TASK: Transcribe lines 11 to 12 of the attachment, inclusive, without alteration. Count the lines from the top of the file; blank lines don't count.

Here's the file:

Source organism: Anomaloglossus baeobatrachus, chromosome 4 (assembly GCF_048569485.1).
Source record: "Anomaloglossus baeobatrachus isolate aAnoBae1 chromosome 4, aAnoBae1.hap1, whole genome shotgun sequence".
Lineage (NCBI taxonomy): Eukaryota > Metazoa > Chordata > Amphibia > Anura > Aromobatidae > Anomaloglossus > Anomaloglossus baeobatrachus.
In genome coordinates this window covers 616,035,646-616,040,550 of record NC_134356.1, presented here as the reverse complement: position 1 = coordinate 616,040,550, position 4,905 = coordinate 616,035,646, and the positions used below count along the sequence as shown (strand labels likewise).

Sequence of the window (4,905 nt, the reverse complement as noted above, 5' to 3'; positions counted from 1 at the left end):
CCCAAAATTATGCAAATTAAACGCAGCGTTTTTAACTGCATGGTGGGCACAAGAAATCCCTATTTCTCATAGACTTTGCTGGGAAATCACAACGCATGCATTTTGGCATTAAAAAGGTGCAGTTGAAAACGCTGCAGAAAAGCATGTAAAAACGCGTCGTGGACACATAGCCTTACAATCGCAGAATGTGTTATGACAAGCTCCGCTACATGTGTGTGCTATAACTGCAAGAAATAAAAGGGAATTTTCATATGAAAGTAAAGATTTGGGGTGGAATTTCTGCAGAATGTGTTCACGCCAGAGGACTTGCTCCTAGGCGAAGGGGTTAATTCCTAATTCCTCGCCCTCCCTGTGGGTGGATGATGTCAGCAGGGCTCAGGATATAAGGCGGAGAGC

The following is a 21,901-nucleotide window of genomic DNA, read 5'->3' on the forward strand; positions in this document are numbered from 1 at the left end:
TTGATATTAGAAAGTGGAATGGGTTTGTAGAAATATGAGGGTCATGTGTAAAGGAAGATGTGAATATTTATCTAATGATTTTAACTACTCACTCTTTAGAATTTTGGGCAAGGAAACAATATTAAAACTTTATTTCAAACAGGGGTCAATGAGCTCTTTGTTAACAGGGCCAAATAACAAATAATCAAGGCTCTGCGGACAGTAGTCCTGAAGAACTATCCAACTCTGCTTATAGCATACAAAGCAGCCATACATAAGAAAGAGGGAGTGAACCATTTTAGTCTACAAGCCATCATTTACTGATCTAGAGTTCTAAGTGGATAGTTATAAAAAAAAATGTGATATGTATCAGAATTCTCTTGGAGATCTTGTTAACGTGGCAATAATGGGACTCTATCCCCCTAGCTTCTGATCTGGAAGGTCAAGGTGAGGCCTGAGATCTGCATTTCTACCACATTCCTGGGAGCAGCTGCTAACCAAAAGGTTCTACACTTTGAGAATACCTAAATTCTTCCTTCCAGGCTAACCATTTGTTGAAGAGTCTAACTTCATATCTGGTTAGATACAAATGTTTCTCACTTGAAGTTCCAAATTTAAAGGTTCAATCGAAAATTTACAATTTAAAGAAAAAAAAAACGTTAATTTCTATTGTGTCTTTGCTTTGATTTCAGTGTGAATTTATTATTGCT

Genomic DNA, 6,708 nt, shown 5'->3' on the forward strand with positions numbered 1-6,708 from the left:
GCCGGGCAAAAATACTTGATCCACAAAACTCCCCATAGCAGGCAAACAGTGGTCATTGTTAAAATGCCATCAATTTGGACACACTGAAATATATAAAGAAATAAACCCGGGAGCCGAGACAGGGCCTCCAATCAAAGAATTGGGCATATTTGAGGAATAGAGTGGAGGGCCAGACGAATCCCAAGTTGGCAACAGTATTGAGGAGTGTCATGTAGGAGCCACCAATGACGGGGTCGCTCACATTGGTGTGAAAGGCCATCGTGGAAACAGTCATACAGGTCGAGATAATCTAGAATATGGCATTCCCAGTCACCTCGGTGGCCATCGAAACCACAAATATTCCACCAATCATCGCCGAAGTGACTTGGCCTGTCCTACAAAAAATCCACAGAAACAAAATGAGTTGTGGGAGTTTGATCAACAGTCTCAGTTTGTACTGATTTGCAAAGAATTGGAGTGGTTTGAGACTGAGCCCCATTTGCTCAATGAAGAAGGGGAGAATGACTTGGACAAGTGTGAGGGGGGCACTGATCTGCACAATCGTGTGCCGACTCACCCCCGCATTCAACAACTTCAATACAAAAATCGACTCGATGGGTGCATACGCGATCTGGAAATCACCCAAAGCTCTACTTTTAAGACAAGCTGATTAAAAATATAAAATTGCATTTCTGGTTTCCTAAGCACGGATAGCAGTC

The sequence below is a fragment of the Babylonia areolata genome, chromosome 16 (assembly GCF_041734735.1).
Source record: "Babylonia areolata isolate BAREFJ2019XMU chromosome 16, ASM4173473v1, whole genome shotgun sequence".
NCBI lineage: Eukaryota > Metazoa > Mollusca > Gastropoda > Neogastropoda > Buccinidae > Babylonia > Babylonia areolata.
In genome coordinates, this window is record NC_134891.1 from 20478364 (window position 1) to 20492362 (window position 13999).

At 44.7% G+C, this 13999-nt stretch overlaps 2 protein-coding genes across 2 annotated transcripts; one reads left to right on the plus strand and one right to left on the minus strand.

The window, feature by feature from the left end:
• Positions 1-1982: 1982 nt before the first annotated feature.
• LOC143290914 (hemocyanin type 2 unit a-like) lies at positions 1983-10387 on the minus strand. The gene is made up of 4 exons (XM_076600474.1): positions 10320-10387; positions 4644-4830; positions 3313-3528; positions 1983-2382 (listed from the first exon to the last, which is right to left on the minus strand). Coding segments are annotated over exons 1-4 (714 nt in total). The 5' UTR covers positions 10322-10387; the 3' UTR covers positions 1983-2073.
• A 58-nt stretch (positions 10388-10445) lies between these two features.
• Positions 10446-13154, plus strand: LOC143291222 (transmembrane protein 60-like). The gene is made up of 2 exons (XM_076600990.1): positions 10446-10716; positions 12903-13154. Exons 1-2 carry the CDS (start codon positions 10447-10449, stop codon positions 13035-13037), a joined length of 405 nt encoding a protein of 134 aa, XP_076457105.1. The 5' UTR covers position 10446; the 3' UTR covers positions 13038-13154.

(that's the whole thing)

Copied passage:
The sequence below is a fragment of the Babylonia areolata genome, chromosome 16 (assembly GCF_041734735.1).
Source record: "Babylonia areolata isolate BAREFJ2019XMU chromosome 16, ASM4173473v1, whole genome shotgun sequence".